At the time of taking the general survey of Domesday, in the 15th year of the Conqueror's reign, this place was part of the possessions of Hugo de Montfort, under the general title of whose lands it is thus entered in it:
Hugo de Montfort holds one manor, Estwelle, which Frederic held of king Edward. It was taxed at one suling. There are three yokes within the division of Hugo, and the fourth yoke is without, and is of the fee of the bishop of Baieux. The arable land is three carucates in the whole. In demesne there are two carucates, and five villeins, and five borderers having one carucate and an half. There are ten servants, and twelve acres of meadow, and a wood. In the time of king Edward the Confessor, it was worth seventy shillings, and afterwards thirty shillings, now seventy shillings.
Ralph de Curbespine holds of the bishop Essewelle. It was taxed at three sulings. The arable land is . . . . . In demesne there are three carucates, and one villein, with seven borderers having half a carucate. There is one servant. It is worth six pounds. Molleue held it of king Edward.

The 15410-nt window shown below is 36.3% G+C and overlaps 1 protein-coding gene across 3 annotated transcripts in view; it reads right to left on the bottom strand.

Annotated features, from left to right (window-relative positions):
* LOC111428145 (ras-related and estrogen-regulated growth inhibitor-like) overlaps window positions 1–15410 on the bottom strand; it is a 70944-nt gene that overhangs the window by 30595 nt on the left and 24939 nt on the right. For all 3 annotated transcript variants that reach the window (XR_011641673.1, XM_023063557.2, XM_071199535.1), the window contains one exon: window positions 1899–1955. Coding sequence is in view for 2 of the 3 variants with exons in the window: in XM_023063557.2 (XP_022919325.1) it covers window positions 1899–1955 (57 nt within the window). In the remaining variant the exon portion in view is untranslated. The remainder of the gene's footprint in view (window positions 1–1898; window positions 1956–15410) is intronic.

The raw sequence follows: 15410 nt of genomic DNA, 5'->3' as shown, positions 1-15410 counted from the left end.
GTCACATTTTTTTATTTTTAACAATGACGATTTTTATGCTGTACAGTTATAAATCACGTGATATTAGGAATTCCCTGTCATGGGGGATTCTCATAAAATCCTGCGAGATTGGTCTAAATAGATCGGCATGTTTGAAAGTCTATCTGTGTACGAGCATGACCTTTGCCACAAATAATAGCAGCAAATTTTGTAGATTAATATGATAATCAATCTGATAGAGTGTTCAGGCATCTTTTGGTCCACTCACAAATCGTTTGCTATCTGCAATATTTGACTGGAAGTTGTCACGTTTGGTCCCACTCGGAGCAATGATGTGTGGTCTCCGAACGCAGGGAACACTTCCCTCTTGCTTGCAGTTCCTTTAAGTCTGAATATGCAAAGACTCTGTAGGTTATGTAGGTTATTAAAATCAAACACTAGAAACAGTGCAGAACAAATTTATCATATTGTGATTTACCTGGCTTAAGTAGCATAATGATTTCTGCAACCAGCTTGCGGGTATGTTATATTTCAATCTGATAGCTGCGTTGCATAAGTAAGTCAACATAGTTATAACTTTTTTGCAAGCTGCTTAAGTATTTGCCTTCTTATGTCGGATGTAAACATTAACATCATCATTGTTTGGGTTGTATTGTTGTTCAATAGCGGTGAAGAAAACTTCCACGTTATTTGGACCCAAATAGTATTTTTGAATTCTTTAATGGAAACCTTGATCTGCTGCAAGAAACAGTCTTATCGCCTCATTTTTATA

The other entry is thus: Osbern holds of the bishop one manor, which three free tenants held of king Edward. It was taxed at one suling and an half. The arable land is . . . . In demesne there is one carucate, and one villein, with one borderer having half a caruacate. In the time of king Edward it was, and is now worth four pounds.